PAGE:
AppropediaFox is a free and open source plugin for the Firefox browser to help make editing Appropedia faster and easier, developed for Michigan Technological University (MTU).

MTU classes under Prof. Joshua M. Pearce learn about applied sustainability, including solar photovoltaic power, semiconductors and industrial symbiosis. Students document what they learn on Appropedia – making lots of great new pages. More info.

Now, because he wonderful folks at MTU do so much good work on Appropedia, a browser plugin was seen as a way to streamline their work. We worked with them to make it happen.

And AppropediaFox is free for all to use. It’s still an early version, but if you want to do some serious editing of Appropedia, check it out.

So, what’s it good for? First activate it (download and install, then View > Sidebar > Appropedia-Fox). Then check out the functions:

Adding categories and templates

It’s handy for finding categories to add to an Appropedia article – you browse through the alphabetical list in the left sidebar, click one and it automatically copies it to your clipboard (as if you’d gone right-click > copy). Then go to your wiki article and paste it in. Repeat as needed – one at a time.

Similarly with templates – browse the templates (by category, this time), then click and past in. Templates are harder, as you have to guess exactly what the template does, but the name gives an idea. Just try out your template first, by pasting it in then pressing “preview”. (If you want to view the template page, you can use preview and then click the appropriate link under the Appropedia edit box, where the page’s templates are listed.)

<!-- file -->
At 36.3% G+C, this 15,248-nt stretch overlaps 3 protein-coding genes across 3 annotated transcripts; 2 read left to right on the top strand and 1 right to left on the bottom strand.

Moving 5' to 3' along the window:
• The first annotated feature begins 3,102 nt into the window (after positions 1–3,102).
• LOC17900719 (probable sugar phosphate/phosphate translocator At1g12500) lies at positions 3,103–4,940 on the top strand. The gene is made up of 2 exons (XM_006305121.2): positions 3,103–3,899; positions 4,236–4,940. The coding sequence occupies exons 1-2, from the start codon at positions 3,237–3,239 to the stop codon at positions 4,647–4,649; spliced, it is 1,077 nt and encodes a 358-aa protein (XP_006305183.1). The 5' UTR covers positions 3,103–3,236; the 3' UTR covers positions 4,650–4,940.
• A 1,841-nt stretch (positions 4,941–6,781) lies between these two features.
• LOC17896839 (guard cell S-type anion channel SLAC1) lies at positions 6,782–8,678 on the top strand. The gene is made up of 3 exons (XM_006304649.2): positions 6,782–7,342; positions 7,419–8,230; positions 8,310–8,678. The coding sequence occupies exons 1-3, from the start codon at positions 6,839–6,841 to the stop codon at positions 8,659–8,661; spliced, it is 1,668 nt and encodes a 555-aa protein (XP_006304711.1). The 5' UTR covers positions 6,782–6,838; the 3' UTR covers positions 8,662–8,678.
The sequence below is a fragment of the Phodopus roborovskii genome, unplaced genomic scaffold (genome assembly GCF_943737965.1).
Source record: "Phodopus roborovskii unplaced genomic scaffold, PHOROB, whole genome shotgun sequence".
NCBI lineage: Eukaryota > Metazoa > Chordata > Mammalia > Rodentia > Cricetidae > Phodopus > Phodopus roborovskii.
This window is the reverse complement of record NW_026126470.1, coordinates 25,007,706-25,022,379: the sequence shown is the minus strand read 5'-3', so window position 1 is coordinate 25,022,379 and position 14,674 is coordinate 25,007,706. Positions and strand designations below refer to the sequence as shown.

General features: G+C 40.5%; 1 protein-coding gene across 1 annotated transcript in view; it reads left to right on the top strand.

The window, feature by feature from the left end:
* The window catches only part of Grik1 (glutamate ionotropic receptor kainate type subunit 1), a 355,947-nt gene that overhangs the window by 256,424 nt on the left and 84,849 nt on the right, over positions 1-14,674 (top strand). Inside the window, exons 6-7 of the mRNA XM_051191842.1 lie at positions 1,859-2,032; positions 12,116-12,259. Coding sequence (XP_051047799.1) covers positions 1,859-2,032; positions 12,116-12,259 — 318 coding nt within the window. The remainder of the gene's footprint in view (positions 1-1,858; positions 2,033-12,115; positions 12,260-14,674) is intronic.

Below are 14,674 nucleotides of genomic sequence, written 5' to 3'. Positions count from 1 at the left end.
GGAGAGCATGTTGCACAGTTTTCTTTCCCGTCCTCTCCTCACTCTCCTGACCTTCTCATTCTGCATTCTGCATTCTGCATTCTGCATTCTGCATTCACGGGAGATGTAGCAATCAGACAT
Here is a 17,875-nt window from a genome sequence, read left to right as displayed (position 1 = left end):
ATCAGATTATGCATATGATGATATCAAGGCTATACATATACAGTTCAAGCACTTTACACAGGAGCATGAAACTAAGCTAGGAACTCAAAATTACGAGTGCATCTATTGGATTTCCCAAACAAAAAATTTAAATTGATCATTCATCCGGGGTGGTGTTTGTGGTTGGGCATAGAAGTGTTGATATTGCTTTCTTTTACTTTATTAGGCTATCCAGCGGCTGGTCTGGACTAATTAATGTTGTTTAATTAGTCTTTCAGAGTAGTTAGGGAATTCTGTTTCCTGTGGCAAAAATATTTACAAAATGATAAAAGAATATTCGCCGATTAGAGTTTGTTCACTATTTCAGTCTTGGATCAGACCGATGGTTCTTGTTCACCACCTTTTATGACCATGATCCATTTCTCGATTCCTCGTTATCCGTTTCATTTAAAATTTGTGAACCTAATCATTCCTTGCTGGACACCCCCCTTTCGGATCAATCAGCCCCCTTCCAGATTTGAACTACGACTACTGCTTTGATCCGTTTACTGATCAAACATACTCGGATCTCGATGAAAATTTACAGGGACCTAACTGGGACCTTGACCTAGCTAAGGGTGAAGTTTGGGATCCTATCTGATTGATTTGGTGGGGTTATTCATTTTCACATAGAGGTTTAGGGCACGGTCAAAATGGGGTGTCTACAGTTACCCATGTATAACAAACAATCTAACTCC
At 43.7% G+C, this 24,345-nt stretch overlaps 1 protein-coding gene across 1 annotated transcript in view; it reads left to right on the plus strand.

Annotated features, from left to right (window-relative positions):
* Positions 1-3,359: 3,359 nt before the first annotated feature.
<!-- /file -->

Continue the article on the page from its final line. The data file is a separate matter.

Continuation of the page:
Marking technologies by stage of development

There’s also a “Status” function, useful when writing about a technology or a design. This important tool (developed by Prof. Pearce) tells the reader whether the technology is proven and in use, or just an idea, or somewhere between.

Creating maps

It’s possible to embed a Google map into an Appropedia page. Normally it’s a challenging job – too daunting. With AppropediaFox it’s much easier.

AppropediaFox lets you choose your display options and create the map, and shows what it will look like. When you’re done, the code is in your clipboard, and you can paste it on the Appropedia page you’re editing.


Okay, you can upload from the web and it looks pretty much the same. But if AppropediaFox is open, the upload form is one mouse click away

Download AppropediaFox for free here. To learn more about how to use and install it go here.

And here, a screenshot of AppropediaFox being used to create a map:

Screenshot: creating a map.

P.S. If you want to hide it, View > Sidebar > Appropedia-Fox (i.e. the same way you made it appear).

P.P.S. Message to the wiki universe: this plugin is specifically for Appropedia, but being open source, it could be adapted to any wiki, with a bit of work creating the template and category . And if your wiki has maps set up the same way as on Appropedia, that part would work.)

Open source leaders belong on the (En)Rich List